At a recent security meeting with a large healthcare organization, I had the privilege of looking at the logs of a private cloud infrastructure which I helped design. They showed me a couple of interesting numbers and what looked like possible DDoS attacks. Except, they were different. The security admin mentioned that he, and colleagues in different organizations, have been seeing a spike in malicious DDoS attacks against their systems.
Over the past few months, there have been more DDoS attacks against more IT infrastructures all over the world. These attacks have evolved from simple volumetric attacks to something much more sophisticated. Now, attackers are using application-layer and HTTP attacks against certain targets within an organization.
Consider this: cloud DDoS attacks are larger than ever. The Arbor Networks 9th annual Worldwide Infrastructure Security Report illustrates this point very clearly with the largest reported DDoS attack in 2013 clocking in at 309 Gbps. ATLAS data corroborates the report, with eight times the number of attacks over 20Gb/sec monitored in 2013 (as compared to 2012). And, 2014 is already shaping up to be a big year for attacks with a widely reported NTP reflection attack of 300Gbps+, and multiple attacks over 100Gbps in early February.
Fortunately for my friend and his organization, this SQL application-based attack was stopped. Why? They have an application firewall deployed on a virtual appliance. That firewall was specifically monitoring the targeted application, so the attack was stopped and logged.
A cloud DDoS attack is no laughing matter. Massive systems now rely on cloud environments where a single component can cause a cascading failure. This is where next-generation security and DDoS appliances are going to be helping out.
The reality is simple: With more organizations moving onto cloud platforms, there will need to be new types of security best practices to help secure their environments. Data leaks and security breaches can be messy from an IT perspective, but they can also really hurt a company’s image. More organizations are beginning to spend serious dollars on the next-generation security industry in efforts to help mitigate a possible DDoS attack.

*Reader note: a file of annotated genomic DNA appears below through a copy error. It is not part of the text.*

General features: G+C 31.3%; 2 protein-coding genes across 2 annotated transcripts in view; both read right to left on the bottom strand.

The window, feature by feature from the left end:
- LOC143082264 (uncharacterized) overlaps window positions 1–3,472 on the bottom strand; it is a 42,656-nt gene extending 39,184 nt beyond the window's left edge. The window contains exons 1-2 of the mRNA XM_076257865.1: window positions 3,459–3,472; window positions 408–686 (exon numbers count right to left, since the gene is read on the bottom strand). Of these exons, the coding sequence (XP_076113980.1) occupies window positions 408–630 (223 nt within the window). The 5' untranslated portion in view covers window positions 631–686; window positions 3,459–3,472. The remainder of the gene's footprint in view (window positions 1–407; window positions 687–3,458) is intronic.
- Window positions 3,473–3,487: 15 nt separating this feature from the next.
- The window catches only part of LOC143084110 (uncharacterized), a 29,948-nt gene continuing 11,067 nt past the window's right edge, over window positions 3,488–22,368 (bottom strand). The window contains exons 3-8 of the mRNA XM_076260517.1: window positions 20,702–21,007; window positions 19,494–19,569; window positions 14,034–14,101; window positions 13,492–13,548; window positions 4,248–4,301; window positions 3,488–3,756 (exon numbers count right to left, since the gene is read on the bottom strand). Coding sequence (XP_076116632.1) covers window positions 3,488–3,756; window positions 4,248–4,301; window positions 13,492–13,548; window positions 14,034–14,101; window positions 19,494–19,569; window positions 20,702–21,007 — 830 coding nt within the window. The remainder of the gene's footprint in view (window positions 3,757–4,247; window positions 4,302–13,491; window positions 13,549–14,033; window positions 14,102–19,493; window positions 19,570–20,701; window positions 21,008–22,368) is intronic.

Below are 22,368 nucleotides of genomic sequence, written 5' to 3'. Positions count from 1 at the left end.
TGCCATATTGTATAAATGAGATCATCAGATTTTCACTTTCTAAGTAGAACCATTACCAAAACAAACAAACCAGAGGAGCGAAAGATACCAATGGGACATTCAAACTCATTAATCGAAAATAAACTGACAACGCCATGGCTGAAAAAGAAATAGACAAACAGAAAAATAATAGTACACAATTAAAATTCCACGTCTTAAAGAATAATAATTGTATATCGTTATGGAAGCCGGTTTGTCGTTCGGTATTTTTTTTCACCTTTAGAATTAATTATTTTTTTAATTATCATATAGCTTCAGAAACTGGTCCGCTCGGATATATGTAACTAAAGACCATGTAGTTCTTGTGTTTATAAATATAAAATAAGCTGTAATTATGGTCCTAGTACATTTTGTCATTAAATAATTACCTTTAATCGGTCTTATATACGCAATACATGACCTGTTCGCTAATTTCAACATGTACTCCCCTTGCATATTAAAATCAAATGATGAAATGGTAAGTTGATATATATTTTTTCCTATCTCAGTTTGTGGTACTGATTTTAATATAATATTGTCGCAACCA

What to look for and consider:
- Next-generation security appliances and firewalls are real and have powerful cloud-layer visibility
- Incorporate virtual security into your data center as virtual machines, appliances and more
- DLP, IPS/IDS engines are much more powerful now and have granular visibility into your data architecture
Whether a company is hosting its own cloud environment or using a hosting provider, new types of security measures that can effectively protect against cloud DDoS attacks will have to be evaluated. Virtual security appliances can now be placed anywhere on the network to protect different types of internal systems. This can range from a specific OS service to a full application.
Also, new physical storage appliances are taking data correlation and security into their own hands.
There is one final very important piece to all of this. Because of the increase in attacks against applications, internal resources, and various data points, there needs to be more collaboration between application and security teams. Application developers and administrators must clearly communicate what they need to operate with the security teams. This means understanding network, port, and services configurations. Improperly setting up an application – especially if it’s WAN-facing – can have very bad consequences.
It’s a changing industry out there. And cloud is certainly leading the way. However, just like with any new technology, there are always plenty of new security concerns to follow. Look for next-generation security to continue to evolve to help support the very wide demands of the cloud.